The “steroid story” has been a black eye for baseball in recent years. However, the allure of artificial performance enhancement has been around since sport was invented. Unfortunately, in any competitive, well-paying industry, whether sports or Hollywood, there will always exist a seedy underbelly. The parasitic element will tend to be around any talented performer. The whisper will eventually come that there is an easier way. Some great players have succumbed to that call and have paid dearly. Others have stuck to their guns and are better off for it.
It is never worth cutting corners for a better return. Sometimes it may be a clever derivative strategy, and sometimes it can be far worse. What seems innocuous at first, can lead to disaster. Stay away from the quick fix and recognize the snake oil when it is being sold to you. No amount of reward is worth getting into trouble.
There is no question that professional baseball and money management are serious pursuits. Nonetheless, those that succeed at both, love what they do. When showing up at the trading desk or the clubhouse becomes dreadful, it’s time to rethink one’s career. Everyone gets tired from time to time. However, when it becomes “more bad than good,” that is a strong signal. It should be a career not a dungeon. Having fun may be the most important prerequisite in our life’s goals. We learn that from our first days of playing T-ball.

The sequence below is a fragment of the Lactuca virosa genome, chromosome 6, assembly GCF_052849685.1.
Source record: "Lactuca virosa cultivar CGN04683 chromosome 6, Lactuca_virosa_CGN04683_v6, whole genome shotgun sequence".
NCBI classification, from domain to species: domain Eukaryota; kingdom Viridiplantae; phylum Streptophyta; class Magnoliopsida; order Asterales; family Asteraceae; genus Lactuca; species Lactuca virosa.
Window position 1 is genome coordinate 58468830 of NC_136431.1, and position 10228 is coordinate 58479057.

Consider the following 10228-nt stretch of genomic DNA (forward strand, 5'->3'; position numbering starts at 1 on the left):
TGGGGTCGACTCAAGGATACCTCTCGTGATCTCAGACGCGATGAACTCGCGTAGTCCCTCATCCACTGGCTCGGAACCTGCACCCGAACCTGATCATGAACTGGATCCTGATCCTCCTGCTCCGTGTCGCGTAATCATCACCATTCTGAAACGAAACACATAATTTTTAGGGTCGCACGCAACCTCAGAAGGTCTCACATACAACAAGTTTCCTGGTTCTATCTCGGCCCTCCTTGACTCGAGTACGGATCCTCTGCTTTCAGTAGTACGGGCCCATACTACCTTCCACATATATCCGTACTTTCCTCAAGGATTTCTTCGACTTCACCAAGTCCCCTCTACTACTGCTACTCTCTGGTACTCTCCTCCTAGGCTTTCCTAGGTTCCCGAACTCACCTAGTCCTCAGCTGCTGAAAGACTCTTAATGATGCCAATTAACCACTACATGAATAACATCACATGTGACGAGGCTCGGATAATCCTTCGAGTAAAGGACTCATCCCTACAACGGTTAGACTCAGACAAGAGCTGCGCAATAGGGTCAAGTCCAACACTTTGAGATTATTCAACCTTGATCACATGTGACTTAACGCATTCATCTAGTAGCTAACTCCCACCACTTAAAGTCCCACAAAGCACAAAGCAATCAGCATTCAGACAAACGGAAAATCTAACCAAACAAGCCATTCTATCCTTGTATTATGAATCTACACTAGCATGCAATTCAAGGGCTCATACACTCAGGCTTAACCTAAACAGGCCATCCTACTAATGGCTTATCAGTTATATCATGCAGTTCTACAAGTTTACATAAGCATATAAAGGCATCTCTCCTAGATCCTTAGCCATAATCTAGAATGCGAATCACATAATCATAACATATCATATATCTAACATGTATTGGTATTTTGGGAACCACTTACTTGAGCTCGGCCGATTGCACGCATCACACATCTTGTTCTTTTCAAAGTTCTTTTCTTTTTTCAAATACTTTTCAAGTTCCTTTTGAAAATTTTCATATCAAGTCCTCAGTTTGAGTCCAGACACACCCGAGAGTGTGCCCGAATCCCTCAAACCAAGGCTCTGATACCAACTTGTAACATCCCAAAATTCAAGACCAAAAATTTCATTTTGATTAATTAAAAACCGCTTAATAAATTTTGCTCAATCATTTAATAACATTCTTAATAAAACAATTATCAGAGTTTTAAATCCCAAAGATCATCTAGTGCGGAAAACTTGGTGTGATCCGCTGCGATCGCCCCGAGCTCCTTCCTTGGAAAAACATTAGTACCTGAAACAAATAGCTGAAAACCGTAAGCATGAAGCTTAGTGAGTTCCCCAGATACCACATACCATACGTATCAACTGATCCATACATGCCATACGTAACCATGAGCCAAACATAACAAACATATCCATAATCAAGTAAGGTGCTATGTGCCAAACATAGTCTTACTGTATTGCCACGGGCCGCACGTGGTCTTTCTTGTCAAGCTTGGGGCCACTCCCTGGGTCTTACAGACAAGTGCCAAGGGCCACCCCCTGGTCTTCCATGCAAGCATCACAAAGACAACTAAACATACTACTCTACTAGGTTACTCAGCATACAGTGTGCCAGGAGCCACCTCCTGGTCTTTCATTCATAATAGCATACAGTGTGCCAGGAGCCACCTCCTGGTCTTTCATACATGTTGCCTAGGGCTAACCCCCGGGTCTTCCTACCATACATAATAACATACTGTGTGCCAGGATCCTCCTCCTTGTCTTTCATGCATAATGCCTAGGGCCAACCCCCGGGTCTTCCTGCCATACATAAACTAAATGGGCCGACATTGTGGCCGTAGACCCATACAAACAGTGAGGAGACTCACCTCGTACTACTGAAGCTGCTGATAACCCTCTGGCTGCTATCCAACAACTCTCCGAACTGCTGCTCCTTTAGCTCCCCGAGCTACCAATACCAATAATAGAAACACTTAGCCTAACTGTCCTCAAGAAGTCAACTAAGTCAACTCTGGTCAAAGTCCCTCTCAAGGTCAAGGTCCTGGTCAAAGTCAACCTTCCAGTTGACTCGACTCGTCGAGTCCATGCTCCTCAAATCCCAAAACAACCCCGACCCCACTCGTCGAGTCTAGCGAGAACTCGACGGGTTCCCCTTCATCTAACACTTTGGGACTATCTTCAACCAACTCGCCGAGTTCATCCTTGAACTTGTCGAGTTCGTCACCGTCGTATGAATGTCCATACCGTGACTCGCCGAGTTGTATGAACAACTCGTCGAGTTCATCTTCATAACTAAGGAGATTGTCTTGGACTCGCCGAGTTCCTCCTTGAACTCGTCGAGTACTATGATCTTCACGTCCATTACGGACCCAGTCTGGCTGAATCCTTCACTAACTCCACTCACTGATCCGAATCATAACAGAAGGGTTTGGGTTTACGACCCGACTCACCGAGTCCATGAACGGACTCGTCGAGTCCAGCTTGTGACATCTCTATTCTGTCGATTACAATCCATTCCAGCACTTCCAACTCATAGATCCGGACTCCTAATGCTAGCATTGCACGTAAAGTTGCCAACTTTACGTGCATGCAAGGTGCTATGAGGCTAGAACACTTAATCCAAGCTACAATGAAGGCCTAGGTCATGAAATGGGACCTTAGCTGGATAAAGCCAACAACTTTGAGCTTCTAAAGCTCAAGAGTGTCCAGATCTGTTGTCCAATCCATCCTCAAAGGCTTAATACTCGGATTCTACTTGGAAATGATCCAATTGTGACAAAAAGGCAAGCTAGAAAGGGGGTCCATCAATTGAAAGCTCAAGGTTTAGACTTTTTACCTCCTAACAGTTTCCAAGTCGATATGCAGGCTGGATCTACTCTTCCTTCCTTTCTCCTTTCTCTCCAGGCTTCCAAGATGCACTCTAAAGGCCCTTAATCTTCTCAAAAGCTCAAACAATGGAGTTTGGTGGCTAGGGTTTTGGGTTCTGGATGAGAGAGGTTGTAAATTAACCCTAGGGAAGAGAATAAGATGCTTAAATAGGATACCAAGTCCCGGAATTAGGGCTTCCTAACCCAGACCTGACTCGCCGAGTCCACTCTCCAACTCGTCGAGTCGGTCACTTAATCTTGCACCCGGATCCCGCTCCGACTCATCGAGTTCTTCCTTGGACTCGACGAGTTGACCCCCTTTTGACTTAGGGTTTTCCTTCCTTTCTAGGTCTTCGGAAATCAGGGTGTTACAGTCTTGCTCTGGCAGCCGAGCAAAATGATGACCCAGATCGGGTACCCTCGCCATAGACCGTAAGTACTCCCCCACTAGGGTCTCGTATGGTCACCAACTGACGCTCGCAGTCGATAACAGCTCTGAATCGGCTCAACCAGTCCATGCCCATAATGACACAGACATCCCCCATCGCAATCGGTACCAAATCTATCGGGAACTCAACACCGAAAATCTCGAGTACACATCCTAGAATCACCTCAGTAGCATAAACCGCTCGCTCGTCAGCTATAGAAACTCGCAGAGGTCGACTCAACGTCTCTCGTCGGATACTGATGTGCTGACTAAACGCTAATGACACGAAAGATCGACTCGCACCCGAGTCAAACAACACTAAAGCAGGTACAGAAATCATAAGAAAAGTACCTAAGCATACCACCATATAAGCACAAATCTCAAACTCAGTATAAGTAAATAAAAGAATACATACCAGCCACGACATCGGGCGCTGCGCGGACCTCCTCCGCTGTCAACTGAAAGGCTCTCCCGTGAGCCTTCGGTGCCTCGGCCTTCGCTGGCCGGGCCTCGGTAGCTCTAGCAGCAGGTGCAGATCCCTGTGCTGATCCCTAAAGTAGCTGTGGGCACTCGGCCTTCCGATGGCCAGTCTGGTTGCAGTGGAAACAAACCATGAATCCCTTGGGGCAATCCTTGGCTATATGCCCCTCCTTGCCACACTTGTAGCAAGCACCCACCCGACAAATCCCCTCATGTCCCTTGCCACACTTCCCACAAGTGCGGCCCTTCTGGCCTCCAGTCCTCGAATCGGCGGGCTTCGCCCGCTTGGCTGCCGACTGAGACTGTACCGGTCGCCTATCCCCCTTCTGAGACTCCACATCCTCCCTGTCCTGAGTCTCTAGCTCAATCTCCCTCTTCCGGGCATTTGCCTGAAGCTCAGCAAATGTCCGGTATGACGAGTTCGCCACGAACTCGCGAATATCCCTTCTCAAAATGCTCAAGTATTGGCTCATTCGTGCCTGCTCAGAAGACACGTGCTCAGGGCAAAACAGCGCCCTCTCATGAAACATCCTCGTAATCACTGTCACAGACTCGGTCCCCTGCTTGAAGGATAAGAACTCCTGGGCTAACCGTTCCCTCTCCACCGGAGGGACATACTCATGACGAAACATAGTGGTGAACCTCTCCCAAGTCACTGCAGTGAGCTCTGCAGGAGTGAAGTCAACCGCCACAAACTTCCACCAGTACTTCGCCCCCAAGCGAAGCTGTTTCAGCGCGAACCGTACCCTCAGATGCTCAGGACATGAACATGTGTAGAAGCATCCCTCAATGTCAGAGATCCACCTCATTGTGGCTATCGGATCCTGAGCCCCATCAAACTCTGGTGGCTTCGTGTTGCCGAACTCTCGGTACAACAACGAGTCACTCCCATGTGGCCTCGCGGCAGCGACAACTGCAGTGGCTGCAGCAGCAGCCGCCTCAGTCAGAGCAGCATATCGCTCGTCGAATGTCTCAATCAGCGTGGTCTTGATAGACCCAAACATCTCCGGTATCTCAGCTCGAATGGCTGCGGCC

That is it for now â€¦ the “National Anthem” is playing. Let’s play ball !
â€”The Thoughtful Arbitrageur
Edward Strafaci is not an investment adviser. Nothing he writes should be construed as investment advice or an endorsement of any particular security. From time to time, a family trust with which he is associated may have positions in the securities he writes about. When it does, he will tell you. What he writes is meant to inform and in some cases to entertain and amuse. HedgeWorld’s Alternative Reality is not an investment advisory site. As a general rule you should not take investment advice from blogs, anyway. Consult a financial professional for investment advice, not a blog.